When the internet is under attack
Cyber terrorism, cyber warfare, cyber vandalism, cyber crime, are all now part of the lexicon. In an age where everything is connected to everything else, cyber security is as equally multi-layered but businesses are not staying cyber safe.
October is Cyber Security Awareness Month, and to end in a celebratory fashion, Dyn, a DNS service provider, was attacked on Friday, Oct. 21. It was an example of the dark side of the Internet of Things, where smart appliances, including webcams and DVRs, were infected with malware to distribute a massive denial of service attack.
The incident affected more than 1,000 websites including Twitter, Reddit, Netflix, major media outlets and government entities as tens of millions of IP addresses were used to flood the target.
The FBI confirmed to the Journal that it is aware of the attack and investigating all potential causes. Flashpoint, a security firm working with Dyn and law enforcement, has identified the Mirai botnet as being partly responsible. Additional analysis is ongoing.
Does this portend a dry run in advance of a second, larger event before or on Election Day?
“We cannot speculate on their motives or when the next attack will happen,” said Flashpoint via e-mail. “We just had a record-breaking attack on Krebs on Security 2-3 weeks ago. Now we’re having another attack that was huge. So we can clearly see that these attacks are getting bigger and closer together, and we don’t see any indication that they will stop any time soon.”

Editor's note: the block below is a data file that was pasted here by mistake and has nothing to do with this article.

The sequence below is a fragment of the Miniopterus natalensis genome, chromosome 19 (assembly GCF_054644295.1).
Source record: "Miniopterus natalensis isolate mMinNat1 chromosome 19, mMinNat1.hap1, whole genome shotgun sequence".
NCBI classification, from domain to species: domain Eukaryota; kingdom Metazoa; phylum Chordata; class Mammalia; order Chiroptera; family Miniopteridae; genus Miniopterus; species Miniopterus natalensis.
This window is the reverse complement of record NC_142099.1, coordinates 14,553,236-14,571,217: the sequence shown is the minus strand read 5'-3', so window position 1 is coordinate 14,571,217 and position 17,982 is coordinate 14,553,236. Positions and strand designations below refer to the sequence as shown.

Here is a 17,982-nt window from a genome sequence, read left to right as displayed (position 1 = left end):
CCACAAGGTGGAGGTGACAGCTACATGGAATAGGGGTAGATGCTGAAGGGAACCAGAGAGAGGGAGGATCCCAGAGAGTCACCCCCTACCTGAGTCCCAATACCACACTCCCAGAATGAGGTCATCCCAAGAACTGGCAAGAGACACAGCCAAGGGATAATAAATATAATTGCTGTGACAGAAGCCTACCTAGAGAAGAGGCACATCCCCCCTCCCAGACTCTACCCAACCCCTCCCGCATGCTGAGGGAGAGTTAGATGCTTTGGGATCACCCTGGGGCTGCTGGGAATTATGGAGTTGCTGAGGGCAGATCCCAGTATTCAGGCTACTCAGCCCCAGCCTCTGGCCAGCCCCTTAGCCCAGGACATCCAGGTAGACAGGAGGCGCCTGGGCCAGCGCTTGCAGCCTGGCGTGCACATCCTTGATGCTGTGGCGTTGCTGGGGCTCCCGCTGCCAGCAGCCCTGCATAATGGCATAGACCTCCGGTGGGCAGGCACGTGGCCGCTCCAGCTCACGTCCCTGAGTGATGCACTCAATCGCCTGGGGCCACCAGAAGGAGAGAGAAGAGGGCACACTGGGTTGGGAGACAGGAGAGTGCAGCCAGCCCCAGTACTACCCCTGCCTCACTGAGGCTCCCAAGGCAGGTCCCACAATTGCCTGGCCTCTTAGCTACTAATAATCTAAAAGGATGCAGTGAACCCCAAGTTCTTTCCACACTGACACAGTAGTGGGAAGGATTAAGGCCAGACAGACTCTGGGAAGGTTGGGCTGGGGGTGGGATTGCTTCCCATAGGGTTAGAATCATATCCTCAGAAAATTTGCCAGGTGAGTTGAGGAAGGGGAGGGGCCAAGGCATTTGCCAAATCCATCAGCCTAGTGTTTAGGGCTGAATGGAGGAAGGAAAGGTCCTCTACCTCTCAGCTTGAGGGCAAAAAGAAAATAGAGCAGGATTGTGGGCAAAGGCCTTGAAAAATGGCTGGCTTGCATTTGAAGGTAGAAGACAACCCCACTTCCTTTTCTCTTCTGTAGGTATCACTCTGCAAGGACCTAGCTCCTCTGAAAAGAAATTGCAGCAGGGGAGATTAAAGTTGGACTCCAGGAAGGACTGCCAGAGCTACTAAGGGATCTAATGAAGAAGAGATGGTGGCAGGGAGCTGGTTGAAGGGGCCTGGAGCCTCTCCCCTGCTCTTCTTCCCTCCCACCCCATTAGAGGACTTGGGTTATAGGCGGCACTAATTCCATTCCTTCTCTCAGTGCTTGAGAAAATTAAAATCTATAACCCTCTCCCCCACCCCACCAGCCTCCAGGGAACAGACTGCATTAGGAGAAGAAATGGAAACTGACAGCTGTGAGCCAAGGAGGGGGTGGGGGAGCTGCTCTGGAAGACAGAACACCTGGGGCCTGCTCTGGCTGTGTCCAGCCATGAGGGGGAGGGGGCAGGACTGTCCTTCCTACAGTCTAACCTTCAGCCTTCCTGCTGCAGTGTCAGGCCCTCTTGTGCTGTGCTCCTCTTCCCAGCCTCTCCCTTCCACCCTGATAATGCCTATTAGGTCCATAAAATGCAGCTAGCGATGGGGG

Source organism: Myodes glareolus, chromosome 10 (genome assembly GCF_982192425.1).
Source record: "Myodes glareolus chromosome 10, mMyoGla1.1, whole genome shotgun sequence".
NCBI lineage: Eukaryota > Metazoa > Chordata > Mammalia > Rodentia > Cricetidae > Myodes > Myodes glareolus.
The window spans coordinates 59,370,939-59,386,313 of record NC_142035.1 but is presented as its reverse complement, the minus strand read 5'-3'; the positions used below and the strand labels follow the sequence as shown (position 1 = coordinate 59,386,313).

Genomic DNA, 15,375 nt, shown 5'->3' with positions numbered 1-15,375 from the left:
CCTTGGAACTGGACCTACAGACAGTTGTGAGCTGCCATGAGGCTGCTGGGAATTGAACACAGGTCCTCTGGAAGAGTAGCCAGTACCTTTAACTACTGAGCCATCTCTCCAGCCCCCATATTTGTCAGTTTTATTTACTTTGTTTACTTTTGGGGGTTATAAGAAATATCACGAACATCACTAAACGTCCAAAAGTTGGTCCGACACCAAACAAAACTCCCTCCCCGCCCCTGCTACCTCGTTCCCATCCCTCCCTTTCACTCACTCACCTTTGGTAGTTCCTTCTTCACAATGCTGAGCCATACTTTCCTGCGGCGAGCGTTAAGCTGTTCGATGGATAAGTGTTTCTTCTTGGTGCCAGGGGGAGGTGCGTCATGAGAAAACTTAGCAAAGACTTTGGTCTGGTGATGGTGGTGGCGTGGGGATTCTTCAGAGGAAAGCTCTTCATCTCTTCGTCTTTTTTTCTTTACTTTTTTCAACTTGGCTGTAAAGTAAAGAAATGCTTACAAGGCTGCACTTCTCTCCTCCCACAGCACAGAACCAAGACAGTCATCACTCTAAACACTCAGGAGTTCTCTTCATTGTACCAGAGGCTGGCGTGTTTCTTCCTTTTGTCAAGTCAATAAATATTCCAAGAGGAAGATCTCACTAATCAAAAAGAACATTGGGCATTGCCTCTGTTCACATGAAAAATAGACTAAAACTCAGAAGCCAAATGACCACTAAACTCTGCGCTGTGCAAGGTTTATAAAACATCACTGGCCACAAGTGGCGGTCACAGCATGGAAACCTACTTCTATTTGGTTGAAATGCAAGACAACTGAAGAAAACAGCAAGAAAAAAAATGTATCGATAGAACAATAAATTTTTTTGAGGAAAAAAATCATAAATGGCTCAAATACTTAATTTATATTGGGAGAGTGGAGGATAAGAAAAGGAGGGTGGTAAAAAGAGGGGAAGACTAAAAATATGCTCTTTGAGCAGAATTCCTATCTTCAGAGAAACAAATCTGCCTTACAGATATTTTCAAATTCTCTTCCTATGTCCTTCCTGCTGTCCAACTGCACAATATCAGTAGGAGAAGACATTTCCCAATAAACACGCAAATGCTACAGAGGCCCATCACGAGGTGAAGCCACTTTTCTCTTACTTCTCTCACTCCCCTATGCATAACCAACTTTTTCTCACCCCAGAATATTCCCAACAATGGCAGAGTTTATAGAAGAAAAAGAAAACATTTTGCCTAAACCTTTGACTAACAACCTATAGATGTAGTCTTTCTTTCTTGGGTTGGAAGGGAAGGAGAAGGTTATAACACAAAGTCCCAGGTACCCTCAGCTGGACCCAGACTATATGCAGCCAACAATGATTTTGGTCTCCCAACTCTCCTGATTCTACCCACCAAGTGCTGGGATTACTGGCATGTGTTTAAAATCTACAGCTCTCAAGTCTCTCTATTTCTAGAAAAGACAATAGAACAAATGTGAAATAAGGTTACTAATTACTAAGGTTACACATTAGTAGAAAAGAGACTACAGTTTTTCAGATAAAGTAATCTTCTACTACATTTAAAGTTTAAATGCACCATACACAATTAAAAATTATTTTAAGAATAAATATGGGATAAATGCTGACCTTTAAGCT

The Department of Homeland Security did not have any details to share about who the culprit may be, but did say in a statement released Oct. 24 that it is “working to develop a set of strategic principles for securing the Internet of Things.”
In the meantime, a group called New World Hackers has claimed responsibility in a cryptic tweet, alluding to future events yet threatening to retire from the hacking business. The group’s involvement has not been verified by Flashpoint or any agency for that matter.
Dyn is just one provider of internet traffic monitoring and performance services. The company does not host websites or own wireless infrastructure, yet an attack on the company affected its clients, and in turn, millions of users did not have access to various sites.
While such users may have missed seeing their favorite social media feeds for a few hours, companies have other worries: the serious risks to their business.
“A cyberattack can cripple America’s infrastructure and economy,” said Steve Kahan, CMO, Thycotic, in an interview with the Journal. Thycotic is a Washington, D.C.-based security solutions provider with clients around the world, including several in Anchorage.
Kahan said cyberattacks are the most immediate danger to the country, and one would “have to be hiding under a rock” to not be aware of the numerous incidents in recent years. Just turn on the television or turn the page of a newspaper to see the latest event and its implications, he said.
And companies are rightfully concerned. But are they doing anything about it?
At the 2016 RSA Conference held earlier this year in San Francisco, where more than 40,000 gathered, Thycotic surveyed attendees. Ninety-two percent of respondents believed that U.S. companies need more security and alarmingly, 63 percent believed a catastrophic cyberattack on the country was possible within one year.
So while the goal of Cyber Security Awareness Month is important, Kahan said, it’s actually more important to take protective measures or face severe consequences.
Stephanie Prokop can be reached at firstname.lastname@example.org.